National Geographic magazine is facing criticism for its groundbreaking cover, featuring a 9-year-old child who was born a boy but now identifies as a girl on its January 2017 issue.
It's the first time the iconic magazine, which published its first edition in 1888, has featured a transgender person on its cover. The special "Gender Revolution" issue spotlight's 9-year-old Avery Jackson, including a quote from the Kansas City youngster on the cover which reads, "The best thing about being a girl is now I don't have to pretend to be a boy."
Avery's father, Tim Jackson, publicly supports his child's identity as a girl. And Avery's mother, Debi Jackson, who describes herself on Twitter as a "trans rights activist and public speaker" posted a YouTube video of Avery recalling how as a preschooler the little boy felt he was a girl.
"Even though I was a girl, I was afraid to tell my mom and dad because I thought they would not love me anymore and they would throw me out and stop giving me any food or anything," Avery said. "When I started to dress like a girl in preschool my friends were okay with it, but their parents weren't. They thought it was contagious or something, like 'transgender-pox' or something."
While Avery's parents support their child's transgender change, The American College of Pediatricians says gender ideology harms children.
The group is made up of less than 1,000 pediatricians and other healthcare professionals who provide care primarily for infants, children, or adolescents, touting the slogan "Best for Children." It is more conservative than the American Academy of Pediatrics, which has a membership of approximately 60,000 healthcare professionals.
An 8-point ACP position statement declares, "A person's belief that he or she is something they are not is, at best, a sign of confused thinking. When an otherwise healthy biological boy believes he is a girl, or an otherwise healthy biological girl believes she is a boy, an objective psychological problem exists that lies in the mind, not the body, and it should be treated as such."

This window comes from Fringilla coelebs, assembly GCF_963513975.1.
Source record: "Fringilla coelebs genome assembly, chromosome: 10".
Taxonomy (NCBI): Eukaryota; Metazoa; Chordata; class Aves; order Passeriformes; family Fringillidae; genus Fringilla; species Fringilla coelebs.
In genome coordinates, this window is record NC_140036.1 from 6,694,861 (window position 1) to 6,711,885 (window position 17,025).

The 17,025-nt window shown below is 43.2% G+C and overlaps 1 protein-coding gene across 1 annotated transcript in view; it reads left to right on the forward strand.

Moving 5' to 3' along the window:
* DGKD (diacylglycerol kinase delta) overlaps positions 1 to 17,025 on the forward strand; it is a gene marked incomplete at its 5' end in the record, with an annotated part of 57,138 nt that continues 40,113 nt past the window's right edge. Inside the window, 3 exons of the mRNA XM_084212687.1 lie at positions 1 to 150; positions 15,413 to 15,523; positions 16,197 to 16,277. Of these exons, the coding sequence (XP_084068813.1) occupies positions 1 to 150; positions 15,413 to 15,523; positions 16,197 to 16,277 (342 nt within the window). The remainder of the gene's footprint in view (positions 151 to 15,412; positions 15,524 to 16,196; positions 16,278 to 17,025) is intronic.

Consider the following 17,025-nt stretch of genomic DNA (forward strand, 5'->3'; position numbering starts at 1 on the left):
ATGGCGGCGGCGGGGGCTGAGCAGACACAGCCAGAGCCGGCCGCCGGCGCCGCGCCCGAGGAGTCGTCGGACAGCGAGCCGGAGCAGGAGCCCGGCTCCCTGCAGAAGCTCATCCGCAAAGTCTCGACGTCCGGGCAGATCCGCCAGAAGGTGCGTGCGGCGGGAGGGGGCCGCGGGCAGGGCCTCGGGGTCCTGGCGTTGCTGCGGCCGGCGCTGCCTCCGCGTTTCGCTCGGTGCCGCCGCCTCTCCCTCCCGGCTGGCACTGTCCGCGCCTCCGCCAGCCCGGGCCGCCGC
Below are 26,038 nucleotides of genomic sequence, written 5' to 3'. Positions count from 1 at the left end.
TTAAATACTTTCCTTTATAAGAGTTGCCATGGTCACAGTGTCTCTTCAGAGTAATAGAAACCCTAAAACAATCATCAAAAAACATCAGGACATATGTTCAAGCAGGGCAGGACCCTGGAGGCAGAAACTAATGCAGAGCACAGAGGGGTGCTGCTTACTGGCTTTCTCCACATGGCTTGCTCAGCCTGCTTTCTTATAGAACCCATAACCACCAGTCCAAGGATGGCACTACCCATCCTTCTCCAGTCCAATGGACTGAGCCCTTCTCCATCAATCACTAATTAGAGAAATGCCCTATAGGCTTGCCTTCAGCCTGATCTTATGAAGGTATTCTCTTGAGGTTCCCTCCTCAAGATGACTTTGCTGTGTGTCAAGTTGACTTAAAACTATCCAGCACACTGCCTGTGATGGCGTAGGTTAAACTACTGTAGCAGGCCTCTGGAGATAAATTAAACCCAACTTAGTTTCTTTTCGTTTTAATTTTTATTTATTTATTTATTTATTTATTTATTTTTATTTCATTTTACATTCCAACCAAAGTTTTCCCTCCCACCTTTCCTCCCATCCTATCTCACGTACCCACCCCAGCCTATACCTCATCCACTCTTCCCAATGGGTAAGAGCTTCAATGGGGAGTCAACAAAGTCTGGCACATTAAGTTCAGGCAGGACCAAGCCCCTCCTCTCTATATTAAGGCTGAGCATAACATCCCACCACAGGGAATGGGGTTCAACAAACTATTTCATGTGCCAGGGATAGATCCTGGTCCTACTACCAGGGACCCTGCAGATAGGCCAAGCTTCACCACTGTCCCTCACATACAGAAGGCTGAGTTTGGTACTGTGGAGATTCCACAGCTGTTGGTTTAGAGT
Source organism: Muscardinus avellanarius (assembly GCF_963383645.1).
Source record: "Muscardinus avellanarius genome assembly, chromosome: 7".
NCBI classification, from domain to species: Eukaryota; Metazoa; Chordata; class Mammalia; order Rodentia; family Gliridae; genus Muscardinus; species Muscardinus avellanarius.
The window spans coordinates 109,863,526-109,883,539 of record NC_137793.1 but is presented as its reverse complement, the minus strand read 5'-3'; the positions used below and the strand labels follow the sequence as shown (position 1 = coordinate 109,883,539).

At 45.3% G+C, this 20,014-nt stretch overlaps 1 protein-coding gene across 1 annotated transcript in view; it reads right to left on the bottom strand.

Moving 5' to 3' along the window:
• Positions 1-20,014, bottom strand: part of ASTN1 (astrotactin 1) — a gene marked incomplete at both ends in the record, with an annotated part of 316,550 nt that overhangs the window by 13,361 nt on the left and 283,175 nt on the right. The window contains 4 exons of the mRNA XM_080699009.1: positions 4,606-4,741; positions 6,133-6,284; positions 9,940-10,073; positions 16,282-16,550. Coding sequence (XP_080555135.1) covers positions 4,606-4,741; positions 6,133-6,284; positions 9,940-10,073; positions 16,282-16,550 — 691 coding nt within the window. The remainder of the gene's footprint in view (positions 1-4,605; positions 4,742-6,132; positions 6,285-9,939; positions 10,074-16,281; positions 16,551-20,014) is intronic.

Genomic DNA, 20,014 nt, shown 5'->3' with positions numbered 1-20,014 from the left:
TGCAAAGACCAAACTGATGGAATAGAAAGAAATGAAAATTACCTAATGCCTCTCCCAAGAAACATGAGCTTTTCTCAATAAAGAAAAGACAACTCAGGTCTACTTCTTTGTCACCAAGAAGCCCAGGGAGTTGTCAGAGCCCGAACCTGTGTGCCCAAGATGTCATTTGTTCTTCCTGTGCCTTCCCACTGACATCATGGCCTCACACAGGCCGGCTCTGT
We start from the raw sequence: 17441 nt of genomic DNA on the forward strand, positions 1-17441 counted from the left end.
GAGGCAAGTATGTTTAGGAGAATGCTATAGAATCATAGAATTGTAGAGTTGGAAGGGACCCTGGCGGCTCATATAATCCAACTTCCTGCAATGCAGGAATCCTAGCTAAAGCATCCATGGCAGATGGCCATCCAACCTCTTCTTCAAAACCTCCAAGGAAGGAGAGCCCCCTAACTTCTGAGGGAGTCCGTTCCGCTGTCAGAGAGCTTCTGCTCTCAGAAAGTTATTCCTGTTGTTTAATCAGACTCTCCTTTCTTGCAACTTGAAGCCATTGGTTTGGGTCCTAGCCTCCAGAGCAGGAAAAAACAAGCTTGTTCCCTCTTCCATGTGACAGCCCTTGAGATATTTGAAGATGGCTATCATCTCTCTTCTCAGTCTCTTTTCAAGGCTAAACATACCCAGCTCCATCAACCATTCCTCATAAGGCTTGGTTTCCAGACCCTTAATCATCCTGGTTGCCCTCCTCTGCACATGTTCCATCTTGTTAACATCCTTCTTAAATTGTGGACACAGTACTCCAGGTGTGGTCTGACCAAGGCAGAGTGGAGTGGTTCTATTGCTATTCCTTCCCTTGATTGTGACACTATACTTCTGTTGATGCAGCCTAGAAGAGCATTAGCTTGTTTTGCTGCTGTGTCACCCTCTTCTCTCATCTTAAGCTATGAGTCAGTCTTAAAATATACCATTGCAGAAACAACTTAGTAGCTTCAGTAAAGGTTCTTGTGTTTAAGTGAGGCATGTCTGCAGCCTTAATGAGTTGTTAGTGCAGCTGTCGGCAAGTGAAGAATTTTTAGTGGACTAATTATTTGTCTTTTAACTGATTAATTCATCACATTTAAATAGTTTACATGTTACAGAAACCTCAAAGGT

The ACP further states that "as many as 98 percent of gender confused boys and 88 percent of gender confused girls eventually accept their biological sex after naturally passing through puberty."
They warn against cross-sex hormones (testosterone and estrogen), saying they cause dangerous health risks including but not limited to high blood pressure, blood clots, stroke and cancer.
"Rates of suicide are 20 times greater among adults who use cross-sex hormones and undergo sex reassignment surgery, even in Sweden which is among the most LGBTQ – affirming countries," the group points out.
The ACP harshly criticized those who endorse gender discordance as normal, saying "Conditioning children into believing that a lifetime of chemical and surgical impersonation of the opposite sex is normal and healthful is child abuse."
Michelle Cretella, MD, president of the American College of Pediatricians, told LifeSiteNews that National Geographic is "promoting a political agenda over science and the wellbeing of innocent children" by featuring a young transgender child.
"'Affirming so called transgender children means sterilizing them as young as 11 years old," said Dr. Cretella. "Puberty blockers plus cross-sex hormones causes permanent sterility. And biological girls who 'transition' to male by taking testosterone may have a double mastectomy at age 16."
However, not all doctors agree. Pediatric Annals published a resource list of clinical care programs for gender-nonconforming children and adolescents.